If instead, your dog keeps showing this behavior or it becomes a recurring thing, they will need an examination.

Seizures can also be the symptom of brain tumors, intoxication, and poisoning.

It seems that active ingredients contained in some flea and tick collars could cause seizures in dogs as well.

After a seizure, your dog might feel dizzy, restless, and nauseous.

Some dogs struggle to find their balance, stumble, or are unable to stay upright, and in some cases, they may also experience temporary blindness.


Sometimes when it seems that a dog is looking around frantically, it’s actually just their eyes making involuntary movements.

This condition is called nystagmus and is common in old dogs, but it can also be provoked by head trauma, specific health conditions, or lead poisoning.

Dogs affected by nystagmus will move their eyes mainly in two ways: slowly to one side, then jerking it to the opposite side, or quickly from one side to the other, giving the impression that they’re looking around in a panic.

Nystagmus is usually caused by a problem in the sensory system which provokes a lack of balance in the head and body.

In fact, dogs may also start moving their head or walking in circles.

In order to treat this condition, it’s fundamental to identify the cause.

Fly-Snapping Syndrome 

This funnily-named condition is actually a very serious and rare disease that pushes your dog to bark and snap at the air as if they’re chasing something.

Your dog will look straight ahead as if they’re actually seeing something even if there’s nothing there.

They will start chasing this phantom fly, barking and jumping after it obsessively.

We don’t know much about this syndrome yet, except that it’s probably a neurological condition and a consequence of seizures or epilepsy.

It could also be a hereditary condition.

Alternatively, this behavior could be caused by vitreous floaters, which are black spots in your dog’s eyes that trick them into thinking they’re seeing flies when they’re not.

Other possible causes behind the fly-snapping syndrome include:

  • Physical abuse in the past
  • Isolation
  • Lack of exercise
  • Seclusion in small spaces

If you suspect that your dog may be affected by this syndrome, bring them to the veterinarian.


Seizures, epilepsy, and fly-snapping syndrome are some of the causes behind hallucinations in dogs.

It is not clear whether dogs hallucinate or not, but it is the only logical conclusion when confronted with some odd behaviors of our pets.

We don’t know if dogs hallucinate the same way that we do, but they surely express hallucinations in different ways.

For example, a dog that suddenly changes their behavior drastically (a quiet dog that starts barking excessively or a couch surfer that is suddenly scared to come inside) may be hallucinating.

Dogs don’t need to assume excessive behaviors to be hallucinating.

Some dogs simply stare at the wall or into space for much longer than necessary and more often than average.

Hallucinations may also be the result of intoxication. Some foods like chocolate and coffee will make your dog sick and they might start to hallucinate.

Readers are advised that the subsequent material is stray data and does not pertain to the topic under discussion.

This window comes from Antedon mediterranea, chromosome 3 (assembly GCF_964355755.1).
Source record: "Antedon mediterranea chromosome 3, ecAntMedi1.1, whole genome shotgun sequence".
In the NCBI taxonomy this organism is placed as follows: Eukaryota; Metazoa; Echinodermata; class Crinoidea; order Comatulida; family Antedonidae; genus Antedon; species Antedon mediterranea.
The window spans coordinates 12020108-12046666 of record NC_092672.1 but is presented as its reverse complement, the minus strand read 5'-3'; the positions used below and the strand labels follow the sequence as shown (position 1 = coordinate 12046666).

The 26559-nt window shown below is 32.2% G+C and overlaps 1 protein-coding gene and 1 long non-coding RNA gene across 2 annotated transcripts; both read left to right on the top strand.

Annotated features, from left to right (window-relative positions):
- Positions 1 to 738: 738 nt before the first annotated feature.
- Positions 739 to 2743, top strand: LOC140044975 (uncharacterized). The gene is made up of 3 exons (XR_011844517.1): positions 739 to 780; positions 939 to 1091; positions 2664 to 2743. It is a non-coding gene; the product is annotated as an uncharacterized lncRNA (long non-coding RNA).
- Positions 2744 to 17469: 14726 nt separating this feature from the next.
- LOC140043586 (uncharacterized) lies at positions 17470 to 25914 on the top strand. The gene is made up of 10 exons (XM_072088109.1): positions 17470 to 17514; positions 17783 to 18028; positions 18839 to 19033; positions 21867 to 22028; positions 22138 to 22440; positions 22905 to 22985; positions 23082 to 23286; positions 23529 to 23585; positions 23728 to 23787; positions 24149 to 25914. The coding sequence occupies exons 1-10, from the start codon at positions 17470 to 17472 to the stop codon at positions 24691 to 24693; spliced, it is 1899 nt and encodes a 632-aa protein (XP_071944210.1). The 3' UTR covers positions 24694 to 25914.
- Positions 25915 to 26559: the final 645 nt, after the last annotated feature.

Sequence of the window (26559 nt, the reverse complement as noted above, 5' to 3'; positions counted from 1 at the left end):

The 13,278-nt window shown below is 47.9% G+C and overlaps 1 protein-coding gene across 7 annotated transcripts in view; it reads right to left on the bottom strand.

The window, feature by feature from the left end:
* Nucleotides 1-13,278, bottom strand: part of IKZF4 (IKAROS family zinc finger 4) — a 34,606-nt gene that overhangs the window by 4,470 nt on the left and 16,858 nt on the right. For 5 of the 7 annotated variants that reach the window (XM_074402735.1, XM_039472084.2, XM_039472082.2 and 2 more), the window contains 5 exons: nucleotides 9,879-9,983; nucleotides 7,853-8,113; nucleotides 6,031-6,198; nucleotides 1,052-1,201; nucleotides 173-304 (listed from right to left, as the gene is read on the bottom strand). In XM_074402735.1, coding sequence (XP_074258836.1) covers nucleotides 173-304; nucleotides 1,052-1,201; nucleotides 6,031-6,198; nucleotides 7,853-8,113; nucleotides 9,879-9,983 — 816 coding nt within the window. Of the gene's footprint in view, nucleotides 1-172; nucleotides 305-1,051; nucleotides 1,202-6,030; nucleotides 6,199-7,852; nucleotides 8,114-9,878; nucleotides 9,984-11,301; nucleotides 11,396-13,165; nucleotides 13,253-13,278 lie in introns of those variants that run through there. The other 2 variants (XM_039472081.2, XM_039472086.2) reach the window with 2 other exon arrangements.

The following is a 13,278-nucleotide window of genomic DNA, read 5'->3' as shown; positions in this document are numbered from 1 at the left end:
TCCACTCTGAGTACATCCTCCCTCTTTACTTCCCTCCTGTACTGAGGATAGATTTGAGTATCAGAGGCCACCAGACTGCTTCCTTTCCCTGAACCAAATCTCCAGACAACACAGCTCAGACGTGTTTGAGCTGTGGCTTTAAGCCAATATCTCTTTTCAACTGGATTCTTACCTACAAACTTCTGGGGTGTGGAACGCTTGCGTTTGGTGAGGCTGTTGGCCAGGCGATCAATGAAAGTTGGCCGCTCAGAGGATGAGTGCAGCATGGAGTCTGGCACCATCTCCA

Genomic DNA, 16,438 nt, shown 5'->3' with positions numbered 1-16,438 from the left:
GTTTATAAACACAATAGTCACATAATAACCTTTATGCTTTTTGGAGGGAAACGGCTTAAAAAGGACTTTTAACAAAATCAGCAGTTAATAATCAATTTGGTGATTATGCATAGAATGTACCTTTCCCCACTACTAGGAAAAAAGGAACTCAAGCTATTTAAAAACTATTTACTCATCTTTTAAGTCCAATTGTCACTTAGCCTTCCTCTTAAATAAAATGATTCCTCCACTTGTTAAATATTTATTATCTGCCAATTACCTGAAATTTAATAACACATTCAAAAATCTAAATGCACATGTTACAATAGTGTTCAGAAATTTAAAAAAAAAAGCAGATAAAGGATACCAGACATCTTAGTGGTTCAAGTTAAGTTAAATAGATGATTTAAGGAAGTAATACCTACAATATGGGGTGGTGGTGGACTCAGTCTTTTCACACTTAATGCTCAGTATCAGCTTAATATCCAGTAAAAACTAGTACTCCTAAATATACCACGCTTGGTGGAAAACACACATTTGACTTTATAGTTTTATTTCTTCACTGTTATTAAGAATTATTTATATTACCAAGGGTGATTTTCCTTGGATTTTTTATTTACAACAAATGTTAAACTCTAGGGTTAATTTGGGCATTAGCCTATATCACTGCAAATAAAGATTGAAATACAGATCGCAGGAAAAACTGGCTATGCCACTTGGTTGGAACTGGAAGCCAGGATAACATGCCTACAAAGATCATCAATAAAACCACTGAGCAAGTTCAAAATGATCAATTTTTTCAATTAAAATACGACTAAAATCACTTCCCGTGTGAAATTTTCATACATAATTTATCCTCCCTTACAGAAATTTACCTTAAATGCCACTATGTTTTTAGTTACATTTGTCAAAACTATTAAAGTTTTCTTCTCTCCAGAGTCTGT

The same thing happens with medications and pills they may find around the house if you’re not careful enough.

Strange sounds 

Dogs can hear sounds four times further away than humans do and register nearly double the frequencies we can, which is how they know when we’re coming home even before we step out of our car and are ready to welcome us behind the door.

Knowing this, it is not unreasonable to think that if your dog is acting weird or is on alert, they may actually be hearing something that you simply cannot hear.

In this case, your dog will probably look in the direction of the said sound, or go to the window to peek outside.

However, even if you don’t see anything, it doesn’t mean your dog is not hearing something that is too far away from your house to be seen.

Attention-seeking behavior 

If your dog feels neglected or if you don’t have enough time to dedicate to your dog, they may get into an attention-seeking pattern in order to gain your sympathy.

Dogs are highly intelligent and may notice that if they act a certain way, they will get a reaction from you.

For example, if whenever they stare at the wall in silence you go talk to them, pat them and give them treats, they are likely to repeat this behavior.

Make sure you find time for your dog every day to play with them and make them exercise in order to discourage this behavior and also keep them healthy.

Can Dogs Hallucinate?

Although we’re not sure how hallucinations in dogs work, we can safely say dogs can hallucinate and may experience hallucinations as the result of other neurological issues or diseases.

If your dog stares at the wall, look around the room frantically or is seemingly chasing something that doesn’t exist, they might be hallucinating.

It is not easy to make a diagnosis of hallucinations if there aren’t underlying medical conditions that can be properly diagnosed and would explain this unusual symptom.

Nonetheless, your dog can get better either by improving its lifestyle or, if necessary, with the use of medications.